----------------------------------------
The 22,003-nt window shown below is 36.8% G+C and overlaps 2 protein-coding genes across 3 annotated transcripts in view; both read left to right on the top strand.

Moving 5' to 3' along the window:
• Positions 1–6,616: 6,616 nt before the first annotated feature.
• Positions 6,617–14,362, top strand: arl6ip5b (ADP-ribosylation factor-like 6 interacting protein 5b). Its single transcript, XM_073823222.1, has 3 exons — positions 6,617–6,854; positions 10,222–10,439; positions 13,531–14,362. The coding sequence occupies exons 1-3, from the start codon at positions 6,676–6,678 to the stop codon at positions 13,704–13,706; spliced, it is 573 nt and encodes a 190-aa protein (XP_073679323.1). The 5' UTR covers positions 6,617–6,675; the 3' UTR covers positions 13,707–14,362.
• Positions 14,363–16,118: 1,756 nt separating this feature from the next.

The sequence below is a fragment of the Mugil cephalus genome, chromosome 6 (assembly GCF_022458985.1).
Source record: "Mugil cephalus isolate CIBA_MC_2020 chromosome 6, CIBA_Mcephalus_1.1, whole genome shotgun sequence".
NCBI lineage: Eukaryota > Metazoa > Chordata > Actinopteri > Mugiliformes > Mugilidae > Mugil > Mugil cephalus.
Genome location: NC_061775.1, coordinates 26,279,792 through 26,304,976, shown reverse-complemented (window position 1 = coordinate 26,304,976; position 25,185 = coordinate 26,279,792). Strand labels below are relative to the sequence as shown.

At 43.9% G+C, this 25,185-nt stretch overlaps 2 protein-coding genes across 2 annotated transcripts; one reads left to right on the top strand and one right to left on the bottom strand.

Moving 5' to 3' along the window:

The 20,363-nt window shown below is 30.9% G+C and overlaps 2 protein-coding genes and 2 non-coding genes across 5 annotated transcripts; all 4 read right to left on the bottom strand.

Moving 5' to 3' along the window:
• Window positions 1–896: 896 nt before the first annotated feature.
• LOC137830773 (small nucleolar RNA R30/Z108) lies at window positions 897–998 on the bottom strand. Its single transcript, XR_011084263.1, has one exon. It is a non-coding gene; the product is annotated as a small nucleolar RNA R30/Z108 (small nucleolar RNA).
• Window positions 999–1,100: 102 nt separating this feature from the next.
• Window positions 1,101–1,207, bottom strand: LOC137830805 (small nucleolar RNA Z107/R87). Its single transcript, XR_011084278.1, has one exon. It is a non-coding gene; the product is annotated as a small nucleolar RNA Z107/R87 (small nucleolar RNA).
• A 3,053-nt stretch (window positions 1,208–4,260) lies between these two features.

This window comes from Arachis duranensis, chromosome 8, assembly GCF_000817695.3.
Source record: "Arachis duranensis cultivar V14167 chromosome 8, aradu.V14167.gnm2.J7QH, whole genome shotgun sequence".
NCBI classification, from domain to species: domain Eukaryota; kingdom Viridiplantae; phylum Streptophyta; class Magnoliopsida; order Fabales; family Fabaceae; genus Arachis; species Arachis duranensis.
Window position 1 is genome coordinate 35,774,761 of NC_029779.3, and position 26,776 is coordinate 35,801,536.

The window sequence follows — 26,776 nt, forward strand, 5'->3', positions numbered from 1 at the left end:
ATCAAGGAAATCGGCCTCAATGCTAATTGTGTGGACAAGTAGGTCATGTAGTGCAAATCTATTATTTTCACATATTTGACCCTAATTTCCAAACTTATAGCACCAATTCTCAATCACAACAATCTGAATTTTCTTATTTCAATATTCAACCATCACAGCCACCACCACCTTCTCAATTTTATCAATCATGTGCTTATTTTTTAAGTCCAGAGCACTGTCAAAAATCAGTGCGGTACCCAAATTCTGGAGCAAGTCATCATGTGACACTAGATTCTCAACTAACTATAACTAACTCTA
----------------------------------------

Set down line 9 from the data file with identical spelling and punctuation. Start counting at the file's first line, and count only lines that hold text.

Genome location: NC_061775.1, coordinates 26,279,792 through 26,304,976, shown reverse-complemented (window position 1 = coordinate 26,304,976; position 25,185 = coordinate 26,279,792). Strand labels below are relative to the sequence as shown.